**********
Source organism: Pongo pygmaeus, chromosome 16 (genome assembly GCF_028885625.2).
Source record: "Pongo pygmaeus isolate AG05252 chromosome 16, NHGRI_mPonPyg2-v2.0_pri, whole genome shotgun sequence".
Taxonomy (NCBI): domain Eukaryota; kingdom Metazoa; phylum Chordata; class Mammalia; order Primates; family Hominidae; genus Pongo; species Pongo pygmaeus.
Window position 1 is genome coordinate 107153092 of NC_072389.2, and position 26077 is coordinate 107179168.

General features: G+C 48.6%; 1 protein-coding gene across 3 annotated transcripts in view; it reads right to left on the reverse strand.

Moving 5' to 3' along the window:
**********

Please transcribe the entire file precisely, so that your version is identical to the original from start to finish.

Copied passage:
Source organism: Pongo pygmaeus, chromosome 16 (genome assembly GCF_028885625.2).
Source record: "Pongo pygmaeus isolate AG05252 chromosome 16, NHGRI_mPonPyg2-v2.0_pri, whole genome shotgun sequence".
Taxonomy (NCBI): domain Eukaryota; kingdom Metazoa; phylum Chordata; class Mammalia; order Primates; family Hominidae; genus Pongo; species Pongo pygmaeus.
Window position 1 is genome coordinate 107153092 of NC_072389.2, and position 26077 is coordinate 107179168.

General features: G+C 48.6%; 1 protein-coding gene across 3 annotated transcripts in view; it reads right to left on the reverse strand.

Moving 5' to 3' along the window: